FIG. 2 shows three additional runs of tubing: 42 a to c, 43a to c, and 44a to c, which are adapted to furnish electrically conductive fluid, as in the form of saline solution, to respective jets 46, 47, and 48 located on the inside wall of upstream collar 32, at the bottom, the left side, and the right side, respectively (looking upstream). Intermediate portion 42b of the first such tube lies along the semicircular arc of the inside wall of downstream collar 34, while intermediate portions 43b and 44b lie, respectively, along the upper quadrant of the left and right inside walls of that collar. In all three instances, the succeeding portions of the tubing extend parallel to one another and to bubble tube portion 41c, as well as the conduit axis, and tie together the two collars to whose inside walls they are secured.

Also affixed to the inside wall of downstream collar 34 are sensors for electrical conductivity: 51, 52, and 53 on the left arm of the collar, located respectively about midway between the top and the bottom, about one-third of the way up from the bottom, and about one-sixth of the way up; and 55, 56, and 57 similarly located on the right arm. Sensors 51, 52, and 53 are connected to electrical lead 54, while sensors 55, 56, and 57 are connected to similar lead 58. Both leads lie along the inside wall and extend out of the open downstream end of the conduit to the exterior, where they connect to timer 22, whose structure and operation are described further below.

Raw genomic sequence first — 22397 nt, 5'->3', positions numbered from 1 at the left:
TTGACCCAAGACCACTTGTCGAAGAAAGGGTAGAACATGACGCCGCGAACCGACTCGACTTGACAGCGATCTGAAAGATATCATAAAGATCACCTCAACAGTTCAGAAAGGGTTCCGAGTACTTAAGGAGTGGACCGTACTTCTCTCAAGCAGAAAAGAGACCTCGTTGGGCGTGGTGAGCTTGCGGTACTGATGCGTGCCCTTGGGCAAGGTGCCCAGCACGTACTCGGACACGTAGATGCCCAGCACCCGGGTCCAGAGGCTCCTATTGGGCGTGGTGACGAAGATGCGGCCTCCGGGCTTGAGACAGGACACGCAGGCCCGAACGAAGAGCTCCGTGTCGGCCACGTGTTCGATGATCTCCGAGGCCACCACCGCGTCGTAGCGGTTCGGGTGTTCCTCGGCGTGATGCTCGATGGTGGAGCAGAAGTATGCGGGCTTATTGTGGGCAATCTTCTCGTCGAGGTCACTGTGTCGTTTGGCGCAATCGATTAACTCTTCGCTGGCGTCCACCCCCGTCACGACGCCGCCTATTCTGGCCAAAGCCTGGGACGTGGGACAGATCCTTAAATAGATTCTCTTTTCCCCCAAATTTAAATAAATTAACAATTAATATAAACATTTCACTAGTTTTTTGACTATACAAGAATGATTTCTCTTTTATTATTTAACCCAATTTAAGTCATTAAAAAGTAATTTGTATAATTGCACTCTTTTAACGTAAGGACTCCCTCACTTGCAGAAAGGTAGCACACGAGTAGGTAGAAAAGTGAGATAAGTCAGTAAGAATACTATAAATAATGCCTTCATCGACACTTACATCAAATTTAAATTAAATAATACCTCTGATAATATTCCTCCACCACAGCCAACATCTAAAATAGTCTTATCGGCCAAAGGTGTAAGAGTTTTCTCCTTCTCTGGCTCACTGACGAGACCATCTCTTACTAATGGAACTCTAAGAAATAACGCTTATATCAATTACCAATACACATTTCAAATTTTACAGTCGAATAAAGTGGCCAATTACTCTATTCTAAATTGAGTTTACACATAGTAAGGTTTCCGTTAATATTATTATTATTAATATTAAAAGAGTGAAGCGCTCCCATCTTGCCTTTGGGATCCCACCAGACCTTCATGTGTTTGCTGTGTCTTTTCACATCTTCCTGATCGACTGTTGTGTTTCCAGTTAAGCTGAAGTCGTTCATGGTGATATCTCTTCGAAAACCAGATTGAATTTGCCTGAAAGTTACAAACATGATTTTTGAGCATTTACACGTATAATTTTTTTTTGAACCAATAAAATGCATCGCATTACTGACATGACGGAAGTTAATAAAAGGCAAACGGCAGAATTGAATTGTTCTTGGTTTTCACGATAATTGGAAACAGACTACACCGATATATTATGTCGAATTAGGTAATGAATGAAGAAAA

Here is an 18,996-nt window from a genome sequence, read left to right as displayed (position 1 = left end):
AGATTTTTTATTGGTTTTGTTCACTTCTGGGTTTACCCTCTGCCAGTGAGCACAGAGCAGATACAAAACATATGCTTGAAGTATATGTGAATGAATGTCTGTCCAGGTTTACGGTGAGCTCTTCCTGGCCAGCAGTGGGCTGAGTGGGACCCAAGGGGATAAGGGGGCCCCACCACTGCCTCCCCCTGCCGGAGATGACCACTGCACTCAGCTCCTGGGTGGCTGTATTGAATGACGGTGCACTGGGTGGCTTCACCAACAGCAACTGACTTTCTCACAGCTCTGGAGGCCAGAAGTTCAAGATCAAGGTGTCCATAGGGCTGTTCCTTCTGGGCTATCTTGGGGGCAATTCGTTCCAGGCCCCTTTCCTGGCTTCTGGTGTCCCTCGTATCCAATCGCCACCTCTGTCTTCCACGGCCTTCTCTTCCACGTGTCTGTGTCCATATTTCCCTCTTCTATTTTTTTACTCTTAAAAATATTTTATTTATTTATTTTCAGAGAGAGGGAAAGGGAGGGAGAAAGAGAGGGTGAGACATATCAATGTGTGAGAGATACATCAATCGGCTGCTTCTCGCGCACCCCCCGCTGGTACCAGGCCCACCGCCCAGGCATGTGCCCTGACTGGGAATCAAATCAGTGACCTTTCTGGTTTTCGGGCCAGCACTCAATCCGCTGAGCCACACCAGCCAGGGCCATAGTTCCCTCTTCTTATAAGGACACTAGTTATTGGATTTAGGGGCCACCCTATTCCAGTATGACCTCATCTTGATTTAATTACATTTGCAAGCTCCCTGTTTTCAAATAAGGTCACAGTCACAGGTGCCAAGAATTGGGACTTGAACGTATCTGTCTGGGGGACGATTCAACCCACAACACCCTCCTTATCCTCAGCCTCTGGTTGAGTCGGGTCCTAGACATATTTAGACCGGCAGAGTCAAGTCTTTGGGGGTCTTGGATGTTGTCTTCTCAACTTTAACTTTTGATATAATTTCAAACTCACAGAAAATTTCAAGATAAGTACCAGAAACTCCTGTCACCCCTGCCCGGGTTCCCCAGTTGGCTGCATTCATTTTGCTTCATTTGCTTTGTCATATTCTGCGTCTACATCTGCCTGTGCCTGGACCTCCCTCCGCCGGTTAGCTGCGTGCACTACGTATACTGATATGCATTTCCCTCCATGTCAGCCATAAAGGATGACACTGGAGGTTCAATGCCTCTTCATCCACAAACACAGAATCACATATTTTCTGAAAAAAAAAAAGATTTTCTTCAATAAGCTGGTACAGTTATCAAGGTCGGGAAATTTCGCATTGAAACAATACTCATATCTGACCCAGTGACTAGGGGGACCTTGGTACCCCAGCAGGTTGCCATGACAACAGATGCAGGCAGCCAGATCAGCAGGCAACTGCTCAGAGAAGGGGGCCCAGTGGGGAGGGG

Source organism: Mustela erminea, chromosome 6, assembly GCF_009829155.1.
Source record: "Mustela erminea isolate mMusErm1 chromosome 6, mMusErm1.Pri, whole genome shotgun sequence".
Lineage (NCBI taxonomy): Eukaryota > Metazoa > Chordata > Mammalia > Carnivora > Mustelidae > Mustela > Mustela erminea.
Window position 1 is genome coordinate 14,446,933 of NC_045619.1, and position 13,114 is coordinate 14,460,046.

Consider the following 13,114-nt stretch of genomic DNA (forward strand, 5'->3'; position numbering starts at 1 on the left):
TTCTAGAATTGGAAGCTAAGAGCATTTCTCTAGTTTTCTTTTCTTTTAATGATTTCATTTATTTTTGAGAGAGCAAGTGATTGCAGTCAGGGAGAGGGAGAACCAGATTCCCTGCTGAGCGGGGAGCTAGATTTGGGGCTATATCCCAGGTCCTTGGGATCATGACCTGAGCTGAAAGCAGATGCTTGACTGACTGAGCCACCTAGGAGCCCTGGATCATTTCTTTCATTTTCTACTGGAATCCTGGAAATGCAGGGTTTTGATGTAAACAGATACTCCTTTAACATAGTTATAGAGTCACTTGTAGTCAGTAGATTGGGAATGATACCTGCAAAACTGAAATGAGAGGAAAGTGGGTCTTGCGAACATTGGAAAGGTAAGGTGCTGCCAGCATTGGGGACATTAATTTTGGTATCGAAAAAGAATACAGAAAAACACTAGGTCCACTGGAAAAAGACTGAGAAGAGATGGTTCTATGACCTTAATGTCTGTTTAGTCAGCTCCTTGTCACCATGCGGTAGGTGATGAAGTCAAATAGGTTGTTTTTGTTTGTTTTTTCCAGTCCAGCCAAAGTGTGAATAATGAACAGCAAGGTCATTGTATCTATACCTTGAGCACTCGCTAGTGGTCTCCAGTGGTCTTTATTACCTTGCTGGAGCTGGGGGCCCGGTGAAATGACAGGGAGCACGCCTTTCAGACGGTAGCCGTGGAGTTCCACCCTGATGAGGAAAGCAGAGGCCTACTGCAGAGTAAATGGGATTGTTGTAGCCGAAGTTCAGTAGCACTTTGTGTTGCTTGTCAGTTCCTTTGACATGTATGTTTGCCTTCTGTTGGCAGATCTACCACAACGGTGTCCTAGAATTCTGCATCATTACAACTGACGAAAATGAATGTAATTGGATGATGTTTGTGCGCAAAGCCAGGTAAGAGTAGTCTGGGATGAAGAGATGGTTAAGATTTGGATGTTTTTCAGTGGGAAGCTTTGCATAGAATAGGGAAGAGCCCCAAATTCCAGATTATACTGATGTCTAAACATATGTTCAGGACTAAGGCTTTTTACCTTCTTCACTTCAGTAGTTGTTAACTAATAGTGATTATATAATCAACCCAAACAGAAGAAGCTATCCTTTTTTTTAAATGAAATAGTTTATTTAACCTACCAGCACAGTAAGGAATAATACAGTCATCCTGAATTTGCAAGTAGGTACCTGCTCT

As also shown in FIG. 2, the ends of upstream collar 32 are downturned away from the inside wall of the surrounding conduit to form pair of flanges 61, 63 joined by bolt 62 provided with adjusting nuts. Downstream collar 34 has handles 65 and 66 extending longitudinally downstream from the respective ends of the collar and then extending radially outward and finally longitudinally downstream again in a modified Z shape. Handle 65 has flange 67, and handle 66 has flange 69, affixed thereto with bolt 68 intervening and provided with adjusting nuts.